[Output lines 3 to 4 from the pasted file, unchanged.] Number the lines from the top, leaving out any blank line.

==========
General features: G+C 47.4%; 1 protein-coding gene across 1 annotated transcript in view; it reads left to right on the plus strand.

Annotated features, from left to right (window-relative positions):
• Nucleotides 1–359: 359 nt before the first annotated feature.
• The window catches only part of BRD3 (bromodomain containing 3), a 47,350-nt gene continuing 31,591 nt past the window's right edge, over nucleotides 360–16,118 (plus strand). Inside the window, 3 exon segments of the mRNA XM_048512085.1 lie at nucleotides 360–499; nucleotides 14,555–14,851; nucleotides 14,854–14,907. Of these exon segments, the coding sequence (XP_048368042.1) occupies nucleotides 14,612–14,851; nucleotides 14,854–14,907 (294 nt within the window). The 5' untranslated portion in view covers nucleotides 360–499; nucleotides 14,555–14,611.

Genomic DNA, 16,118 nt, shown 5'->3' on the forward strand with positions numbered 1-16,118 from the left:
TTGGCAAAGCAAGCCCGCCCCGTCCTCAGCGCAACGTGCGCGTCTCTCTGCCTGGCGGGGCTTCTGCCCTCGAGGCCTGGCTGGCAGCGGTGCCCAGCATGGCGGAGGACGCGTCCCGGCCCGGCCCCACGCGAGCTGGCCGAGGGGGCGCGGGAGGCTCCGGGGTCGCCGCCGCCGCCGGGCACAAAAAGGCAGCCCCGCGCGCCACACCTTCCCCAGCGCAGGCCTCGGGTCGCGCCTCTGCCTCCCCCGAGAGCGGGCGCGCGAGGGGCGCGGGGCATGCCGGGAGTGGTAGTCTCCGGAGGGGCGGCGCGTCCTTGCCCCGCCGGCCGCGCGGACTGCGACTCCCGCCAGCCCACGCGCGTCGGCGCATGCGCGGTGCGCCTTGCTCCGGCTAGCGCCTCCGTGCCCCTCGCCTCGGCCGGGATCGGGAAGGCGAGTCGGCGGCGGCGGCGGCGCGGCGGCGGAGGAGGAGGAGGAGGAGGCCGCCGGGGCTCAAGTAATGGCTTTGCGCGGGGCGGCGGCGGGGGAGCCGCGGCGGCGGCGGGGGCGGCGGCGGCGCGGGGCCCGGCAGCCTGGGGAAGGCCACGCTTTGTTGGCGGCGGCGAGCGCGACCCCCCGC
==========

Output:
• Nucleotides 1–359: 359 nt before the first annotated feature.
• The window catches only part of BRD3 (bromodomain containing 3), a 47,350-nt gene continuing 31,591 nt past the window's right edge, over nucleotides 360–16,118 (plus strand). Inside the window, 3 exon segments of the mRNA XM_048512085.1 lie at nucleotides 360–499; nucleotides 14,555–14,851; nucleotides 14,854–14,907. Of these exon segments, the coding sequence (XP_048368042.1) occupies nucleotides 14,612–14,851; nucleotides 14,854–14,907 (294 nt within the window). The 5' untranslated portion in view covers nucleotides 360–499; nucleotides 14,555–14,611.